A multi-institutional analysis of 263 hilar tumors during robot-assisted partial nephrectomy.

Document Type


Publication Date


Publication Title

J Robot Surg


Hilar tumors pose unique challenges during partial nephrectomy. We present the characteristics and outcomes of 263 patients with hilar tumors undergoing robot-assisted partial nephrectomy (RPN) in the largest series to date. Perioperative, pathologic, functional, and oncological outcomes were compared between 1467 (84.8%) patients with a non-hilar tumor and 263 (15.2%) patients with a hilar tumor undergoing RPN. Variables were compared in univariable (unadjusted) analysis and using multivariable linear, logistic, poisson, cox proportional hazards and linear mixed effects regression models adjusting for tumor diameter and RENAL Nephrometry score. Hilar tumors were larger (3.7 vs. 3.0 cm, p < 0.001) and more complex (RENAL Score 9 vs. 7, p < 0.001), leading to longer operative time (186 vs. 161 min, p < 0.001), ischemia time (18 vs. 15, p < 0.001), greater blood loss (150 vs. 100 ml, p < 0.001), eGFR decline at discharge (∆ = 3.9%, p = 0.035) and eGFR decline per month up to 36 months post-RPN (β = - 0.25; p = 0.017). In multivariable analysis, hilar tumors were only associated with a 10% increase in operative time (p ≤ 0.001) and marginally worse eGFR decline over time (β = - 0.19, p = 0.076), with no differences in other outcomes analyzed including ischemia time, blood loss, complication rate, recurrence-free survival, or eGFR decline at discharge. Although hilar tumors were found to be larger and more anatomically complex, there were only marginal differences in outcome when compared to non-hilar tumors. A hilar renal tumor should be considered for partial nephrectomy when feasible without an expected increase in complications or adverse events.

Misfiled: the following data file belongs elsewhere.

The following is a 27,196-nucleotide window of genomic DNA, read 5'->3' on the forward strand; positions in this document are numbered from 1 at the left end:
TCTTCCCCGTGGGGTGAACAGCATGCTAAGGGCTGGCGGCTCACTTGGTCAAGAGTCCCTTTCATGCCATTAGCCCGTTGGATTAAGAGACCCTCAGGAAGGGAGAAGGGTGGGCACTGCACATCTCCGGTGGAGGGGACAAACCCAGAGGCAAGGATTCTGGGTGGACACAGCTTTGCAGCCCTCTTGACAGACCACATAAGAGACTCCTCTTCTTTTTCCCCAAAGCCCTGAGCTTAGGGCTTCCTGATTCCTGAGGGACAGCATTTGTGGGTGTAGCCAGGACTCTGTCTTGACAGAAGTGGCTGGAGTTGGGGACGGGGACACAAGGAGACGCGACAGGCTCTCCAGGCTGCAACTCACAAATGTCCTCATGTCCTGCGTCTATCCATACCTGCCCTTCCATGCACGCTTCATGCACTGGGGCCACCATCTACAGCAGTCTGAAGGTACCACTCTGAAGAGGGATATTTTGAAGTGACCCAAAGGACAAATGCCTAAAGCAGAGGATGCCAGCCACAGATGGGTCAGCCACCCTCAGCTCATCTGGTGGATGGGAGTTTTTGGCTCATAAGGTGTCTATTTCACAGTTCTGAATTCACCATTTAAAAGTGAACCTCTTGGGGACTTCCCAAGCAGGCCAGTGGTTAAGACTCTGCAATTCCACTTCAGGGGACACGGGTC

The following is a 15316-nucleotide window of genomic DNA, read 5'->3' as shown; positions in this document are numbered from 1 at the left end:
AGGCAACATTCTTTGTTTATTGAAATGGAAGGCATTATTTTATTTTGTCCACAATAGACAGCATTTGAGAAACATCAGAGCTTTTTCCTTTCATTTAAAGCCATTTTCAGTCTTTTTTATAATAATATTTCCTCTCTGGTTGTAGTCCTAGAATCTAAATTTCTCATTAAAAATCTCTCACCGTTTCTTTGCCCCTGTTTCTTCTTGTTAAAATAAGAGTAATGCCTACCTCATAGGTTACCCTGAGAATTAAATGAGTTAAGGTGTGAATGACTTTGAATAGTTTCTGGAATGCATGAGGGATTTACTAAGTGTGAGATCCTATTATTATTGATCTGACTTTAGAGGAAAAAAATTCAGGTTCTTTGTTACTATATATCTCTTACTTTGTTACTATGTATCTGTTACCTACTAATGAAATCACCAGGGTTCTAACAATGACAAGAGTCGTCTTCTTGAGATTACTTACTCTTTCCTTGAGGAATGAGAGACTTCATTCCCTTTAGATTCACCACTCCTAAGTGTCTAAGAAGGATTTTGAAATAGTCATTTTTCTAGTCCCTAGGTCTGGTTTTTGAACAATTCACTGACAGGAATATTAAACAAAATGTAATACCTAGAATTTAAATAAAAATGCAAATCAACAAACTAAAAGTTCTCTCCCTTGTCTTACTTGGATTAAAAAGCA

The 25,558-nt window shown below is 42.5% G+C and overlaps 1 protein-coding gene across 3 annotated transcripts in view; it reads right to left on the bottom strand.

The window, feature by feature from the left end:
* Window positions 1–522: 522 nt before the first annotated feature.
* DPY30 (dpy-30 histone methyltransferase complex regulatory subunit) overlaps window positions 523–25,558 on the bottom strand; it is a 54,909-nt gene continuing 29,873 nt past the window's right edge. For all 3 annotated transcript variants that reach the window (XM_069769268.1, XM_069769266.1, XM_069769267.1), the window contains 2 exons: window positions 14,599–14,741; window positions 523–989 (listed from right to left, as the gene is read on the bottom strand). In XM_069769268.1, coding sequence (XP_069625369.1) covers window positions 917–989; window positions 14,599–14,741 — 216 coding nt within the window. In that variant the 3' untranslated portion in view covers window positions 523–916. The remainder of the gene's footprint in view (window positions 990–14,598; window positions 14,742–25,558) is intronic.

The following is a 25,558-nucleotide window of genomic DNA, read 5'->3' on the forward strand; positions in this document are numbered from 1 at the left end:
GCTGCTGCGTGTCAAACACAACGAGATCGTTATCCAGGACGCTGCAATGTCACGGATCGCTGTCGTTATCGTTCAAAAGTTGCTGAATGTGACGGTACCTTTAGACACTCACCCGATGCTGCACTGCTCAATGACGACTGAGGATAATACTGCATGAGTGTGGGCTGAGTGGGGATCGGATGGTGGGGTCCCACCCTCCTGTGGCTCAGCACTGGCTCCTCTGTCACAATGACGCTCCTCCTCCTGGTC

Clinical Institute

Kidney & Diabetes

Clinical Institute